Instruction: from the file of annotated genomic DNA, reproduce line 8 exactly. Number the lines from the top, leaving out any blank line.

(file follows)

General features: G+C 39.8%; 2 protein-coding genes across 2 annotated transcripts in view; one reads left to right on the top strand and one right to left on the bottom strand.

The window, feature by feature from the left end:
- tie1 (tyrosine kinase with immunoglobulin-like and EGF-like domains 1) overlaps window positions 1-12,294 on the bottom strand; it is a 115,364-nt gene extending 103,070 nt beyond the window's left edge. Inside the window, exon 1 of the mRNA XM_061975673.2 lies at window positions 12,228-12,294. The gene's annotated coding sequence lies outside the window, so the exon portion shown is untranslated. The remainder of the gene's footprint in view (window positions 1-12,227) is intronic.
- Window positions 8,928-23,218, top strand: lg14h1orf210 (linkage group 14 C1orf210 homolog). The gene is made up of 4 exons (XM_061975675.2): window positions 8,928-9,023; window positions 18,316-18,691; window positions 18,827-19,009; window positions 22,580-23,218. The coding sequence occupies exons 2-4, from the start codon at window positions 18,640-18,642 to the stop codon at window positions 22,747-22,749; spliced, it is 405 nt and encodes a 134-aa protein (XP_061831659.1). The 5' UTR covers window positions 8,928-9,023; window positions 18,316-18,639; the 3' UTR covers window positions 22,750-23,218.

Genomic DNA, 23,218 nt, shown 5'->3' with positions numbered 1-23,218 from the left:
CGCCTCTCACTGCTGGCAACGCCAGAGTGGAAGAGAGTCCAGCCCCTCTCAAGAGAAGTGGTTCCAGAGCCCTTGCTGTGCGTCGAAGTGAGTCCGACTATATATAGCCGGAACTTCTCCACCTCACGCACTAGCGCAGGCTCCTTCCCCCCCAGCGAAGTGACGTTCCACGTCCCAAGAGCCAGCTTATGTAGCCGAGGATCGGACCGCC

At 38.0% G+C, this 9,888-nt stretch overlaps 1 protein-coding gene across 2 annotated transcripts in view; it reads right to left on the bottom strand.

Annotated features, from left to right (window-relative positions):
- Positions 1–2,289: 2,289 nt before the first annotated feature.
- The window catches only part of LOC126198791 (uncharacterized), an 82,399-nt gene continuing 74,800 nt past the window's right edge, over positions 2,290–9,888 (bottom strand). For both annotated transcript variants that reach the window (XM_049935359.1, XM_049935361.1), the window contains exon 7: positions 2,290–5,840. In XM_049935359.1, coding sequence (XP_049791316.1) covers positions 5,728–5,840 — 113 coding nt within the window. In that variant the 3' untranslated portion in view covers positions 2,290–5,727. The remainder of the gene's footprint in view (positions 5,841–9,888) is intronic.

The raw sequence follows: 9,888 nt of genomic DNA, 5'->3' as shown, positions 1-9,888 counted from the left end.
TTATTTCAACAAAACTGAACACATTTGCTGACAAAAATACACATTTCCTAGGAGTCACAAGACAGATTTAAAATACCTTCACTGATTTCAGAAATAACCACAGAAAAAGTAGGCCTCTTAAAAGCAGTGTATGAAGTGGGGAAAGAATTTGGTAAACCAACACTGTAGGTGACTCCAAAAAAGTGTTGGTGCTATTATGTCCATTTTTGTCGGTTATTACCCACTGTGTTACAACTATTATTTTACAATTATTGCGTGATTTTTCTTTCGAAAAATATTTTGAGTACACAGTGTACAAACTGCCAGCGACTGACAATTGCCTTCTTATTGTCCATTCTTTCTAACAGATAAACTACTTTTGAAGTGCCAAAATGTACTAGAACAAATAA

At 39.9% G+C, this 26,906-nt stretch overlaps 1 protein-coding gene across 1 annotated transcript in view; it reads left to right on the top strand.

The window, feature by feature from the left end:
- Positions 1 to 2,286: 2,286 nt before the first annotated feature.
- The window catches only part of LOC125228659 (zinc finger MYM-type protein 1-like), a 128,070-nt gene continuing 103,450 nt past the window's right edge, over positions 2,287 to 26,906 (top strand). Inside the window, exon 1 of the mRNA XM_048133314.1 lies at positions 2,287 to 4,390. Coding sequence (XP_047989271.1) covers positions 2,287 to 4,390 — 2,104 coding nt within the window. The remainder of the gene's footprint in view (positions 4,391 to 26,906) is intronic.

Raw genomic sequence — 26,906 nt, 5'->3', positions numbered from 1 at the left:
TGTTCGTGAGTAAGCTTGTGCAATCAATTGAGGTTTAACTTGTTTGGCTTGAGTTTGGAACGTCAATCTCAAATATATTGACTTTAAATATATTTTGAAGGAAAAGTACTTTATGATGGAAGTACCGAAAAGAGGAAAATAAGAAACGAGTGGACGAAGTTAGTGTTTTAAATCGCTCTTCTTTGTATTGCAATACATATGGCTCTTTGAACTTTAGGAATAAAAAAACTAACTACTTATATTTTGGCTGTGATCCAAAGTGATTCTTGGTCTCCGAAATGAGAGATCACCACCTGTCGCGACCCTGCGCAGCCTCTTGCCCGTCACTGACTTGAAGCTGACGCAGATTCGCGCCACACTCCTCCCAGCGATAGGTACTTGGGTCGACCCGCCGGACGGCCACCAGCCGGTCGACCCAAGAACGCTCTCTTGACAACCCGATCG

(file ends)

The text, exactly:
Annotated features, from left to right (window-relative positions):